What about the victims of the heroin trade?
State murder is appalling, but I'm struggling to feel sympathy for Andrew Chan and Myuran Sukumaran, writes Jonathan Green.
I don't want them to die. At least I don't think I do. Much less to endure the seemingly endless agony of this waiting, of imagining each waking as your last, of tensing your body against the still unknown but seemingly inevitable impact of bullets ripping through the air and then your own soft, unguarded flesh at around 700 metres per second.
But then I think of all the young people who would have died back in 2005 if their plan to bring 8.3 kilograms of high grade heroin into this country had come off. The nine would have been better than $4 million richer. The drug would have been cut and wrapped and sold to the eager, the sad, the hooked, the adventurous ... to anyone with a fistful of dollars capable of finding a dealer and a vein.
It was a seller's market for heroin back then. The glut of potent smack that cut a swathe through the young and the desperate in the 1990s had subsided; the flow had been staunched and soon the source of supply would swing from South-East Asia to Afghanistan.
Importing eight kilos of the stuff in 2005 had an edge of racing certainty about it: it would sell, and for big bucks. There was a Faustian element to this transaction of course, the well-known risk of apprehension in Indonesia, of life imprisonment or death.
Some of the people who eventually consumed that eight kilos - twisted into little wraps of foil, tapped into spoons, heated, sucked through trimmed cigarette filter into needles blunted by use - some of those people would have died. Many alone. A sad reality of heroin overdose is its propensity to take the solitary, the drunk and the unsupervised, people falling quickly into that last long sleep. Even without the contribution of the Bali 9's eight kilos, 131 people would die of heroin overdoses in Australia in 2005.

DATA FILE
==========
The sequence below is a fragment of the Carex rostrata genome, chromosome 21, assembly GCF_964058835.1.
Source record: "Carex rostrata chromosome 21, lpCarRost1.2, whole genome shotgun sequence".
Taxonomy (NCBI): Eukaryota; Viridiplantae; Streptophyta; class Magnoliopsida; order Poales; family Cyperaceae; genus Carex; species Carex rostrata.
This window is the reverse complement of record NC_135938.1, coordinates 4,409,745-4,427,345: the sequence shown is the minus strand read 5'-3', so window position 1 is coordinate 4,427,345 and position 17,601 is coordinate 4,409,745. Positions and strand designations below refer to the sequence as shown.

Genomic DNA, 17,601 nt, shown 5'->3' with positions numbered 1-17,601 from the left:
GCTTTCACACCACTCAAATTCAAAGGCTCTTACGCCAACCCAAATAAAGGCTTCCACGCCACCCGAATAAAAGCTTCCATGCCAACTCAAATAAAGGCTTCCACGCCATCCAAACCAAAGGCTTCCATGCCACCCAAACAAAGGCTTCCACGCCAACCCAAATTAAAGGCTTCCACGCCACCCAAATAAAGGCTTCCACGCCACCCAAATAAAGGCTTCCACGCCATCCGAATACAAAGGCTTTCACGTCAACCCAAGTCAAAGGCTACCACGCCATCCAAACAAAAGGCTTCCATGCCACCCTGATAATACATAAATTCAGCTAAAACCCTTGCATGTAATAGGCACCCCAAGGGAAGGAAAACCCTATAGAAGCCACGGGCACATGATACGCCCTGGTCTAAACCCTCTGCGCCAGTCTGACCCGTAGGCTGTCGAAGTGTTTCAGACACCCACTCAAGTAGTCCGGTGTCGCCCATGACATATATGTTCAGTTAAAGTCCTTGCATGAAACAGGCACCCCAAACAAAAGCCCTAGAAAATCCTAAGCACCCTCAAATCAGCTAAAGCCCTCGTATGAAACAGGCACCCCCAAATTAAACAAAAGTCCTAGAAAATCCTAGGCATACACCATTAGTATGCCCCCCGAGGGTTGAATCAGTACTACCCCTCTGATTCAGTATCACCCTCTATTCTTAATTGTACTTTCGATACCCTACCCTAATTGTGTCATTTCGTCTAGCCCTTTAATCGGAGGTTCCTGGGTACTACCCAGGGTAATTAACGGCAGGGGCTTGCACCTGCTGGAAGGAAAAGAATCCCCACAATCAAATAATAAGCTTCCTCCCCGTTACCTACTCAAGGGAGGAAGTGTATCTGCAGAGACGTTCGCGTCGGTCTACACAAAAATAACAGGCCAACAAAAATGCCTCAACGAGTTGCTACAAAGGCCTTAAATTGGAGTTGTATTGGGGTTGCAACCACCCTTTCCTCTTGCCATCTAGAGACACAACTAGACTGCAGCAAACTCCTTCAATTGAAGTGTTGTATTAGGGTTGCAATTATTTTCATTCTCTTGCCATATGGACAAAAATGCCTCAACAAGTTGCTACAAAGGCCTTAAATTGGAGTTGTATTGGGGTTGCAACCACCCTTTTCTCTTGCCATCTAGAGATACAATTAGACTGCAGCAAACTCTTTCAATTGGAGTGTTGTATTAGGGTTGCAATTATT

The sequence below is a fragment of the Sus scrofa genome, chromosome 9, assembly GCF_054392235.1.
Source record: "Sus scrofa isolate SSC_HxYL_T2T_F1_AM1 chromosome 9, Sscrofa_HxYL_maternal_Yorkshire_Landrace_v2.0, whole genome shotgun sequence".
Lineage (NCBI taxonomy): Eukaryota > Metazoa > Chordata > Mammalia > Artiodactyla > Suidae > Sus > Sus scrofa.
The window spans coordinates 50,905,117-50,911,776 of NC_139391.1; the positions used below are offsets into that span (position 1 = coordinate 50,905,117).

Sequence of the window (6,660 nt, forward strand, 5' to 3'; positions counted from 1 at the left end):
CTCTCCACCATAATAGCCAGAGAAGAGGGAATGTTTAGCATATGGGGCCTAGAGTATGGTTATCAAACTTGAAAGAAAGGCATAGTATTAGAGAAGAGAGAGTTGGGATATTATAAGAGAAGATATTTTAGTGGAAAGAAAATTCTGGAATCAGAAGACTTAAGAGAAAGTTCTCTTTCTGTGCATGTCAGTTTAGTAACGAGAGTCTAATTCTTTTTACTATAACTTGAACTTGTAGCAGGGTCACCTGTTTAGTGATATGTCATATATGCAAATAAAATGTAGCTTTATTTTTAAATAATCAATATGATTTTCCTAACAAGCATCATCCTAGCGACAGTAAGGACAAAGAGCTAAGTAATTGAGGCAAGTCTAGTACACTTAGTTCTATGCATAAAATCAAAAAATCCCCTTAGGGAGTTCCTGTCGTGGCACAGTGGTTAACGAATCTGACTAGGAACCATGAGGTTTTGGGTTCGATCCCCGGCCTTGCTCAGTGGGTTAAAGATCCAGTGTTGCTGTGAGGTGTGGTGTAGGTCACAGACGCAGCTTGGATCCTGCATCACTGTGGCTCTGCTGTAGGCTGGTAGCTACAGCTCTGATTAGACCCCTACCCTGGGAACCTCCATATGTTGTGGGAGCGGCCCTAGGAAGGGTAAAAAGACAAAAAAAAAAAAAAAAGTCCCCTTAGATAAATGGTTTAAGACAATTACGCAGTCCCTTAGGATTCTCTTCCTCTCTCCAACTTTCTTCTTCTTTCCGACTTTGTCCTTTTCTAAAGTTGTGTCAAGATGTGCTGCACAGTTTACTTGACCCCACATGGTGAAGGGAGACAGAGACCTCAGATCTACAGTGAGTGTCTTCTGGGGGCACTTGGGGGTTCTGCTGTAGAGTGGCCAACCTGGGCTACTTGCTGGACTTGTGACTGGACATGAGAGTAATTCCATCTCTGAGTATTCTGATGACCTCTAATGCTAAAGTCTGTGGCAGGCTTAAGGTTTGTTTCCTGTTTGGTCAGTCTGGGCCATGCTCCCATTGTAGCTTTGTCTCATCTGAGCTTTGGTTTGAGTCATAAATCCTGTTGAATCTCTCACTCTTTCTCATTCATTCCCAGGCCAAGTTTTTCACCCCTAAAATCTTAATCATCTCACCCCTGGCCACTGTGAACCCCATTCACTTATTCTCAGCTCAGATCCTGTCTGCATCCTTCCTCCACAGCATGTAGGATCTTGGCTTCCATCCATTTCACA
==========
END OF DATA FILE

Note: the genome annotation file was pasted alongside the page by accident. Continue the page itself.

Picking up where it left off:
The Bali 9 set that reality against the certainty of their enrichment; the most brutal and callous entrepreneurship imaginable. The risk? Their own lives, of course.
State murder is appalling, futile and unpardonable. But part of me is also appalled by the callous indifference of young men who would happily sacrifice the lives of others to fill their own pockets. And yes, with the leisure of this past decade, this pause for enforced reflection, they have changed; found God, learned to paint, gone off drugs, regretted their youthful indifference and greed.
They should still probably rot in jail. Tell the lover, parent or partner of a heroin overdose victim that the street smart punk who imported the drug now regrets that decision and you may not find a sympathetic ear. There's no chance for redemptive reflection for someone turned cold and blue with the needle still stuck and bloody in their stiff and livid arm.
Chan and Sukumaran knew this ghastly downside and were happy to profit from that misery. They also knew the risk of shuffling from Denpasar trussed like suicide bombers with taped bags of powder worth so much more than gold.
It's complicated. And if they die in these next few days it will bring a collective outraged gasp in this country from a people who choose not to imagine this cold calculation of their crime but only their rehabilitation and goodness.
We'll gasp in part through empathy with these two sad individuals, but also in outrage that this brutal execution should be done to two of us: Australian boys.
The proof of this will be the absence of even a murmur when the next boatload of foreign nationals is tied to posts to front the Indonesian firing squad.
Our hypocrisy in the face of state murder will be made plain by warm relations with a Saudi Arabian government that happily stones women to death or hacks off their heads for sorcery. It will be there in our readiness to forgive a Chinese government that kills thousands each year and keeps no accounting of their deaths. And there too as we look out on the 3035 Americans on death row as at last October, without making so much as a peep of protest.
No street vigils. No celebrity videos. No formal representations. Not a care.
The difference of course is that these thousands of victims are not Australian, which leads you almost inescapably to conclude that it is not the killing of Chan and Sukumaran that offends us so much as the impudence that this penalty should be directed against us.
What a ghastly web of complication it is, how repellent of any simple sense of certainty.
Jonathan Green hosts Sunday Extra on Radio National and is the former editor of The Drum.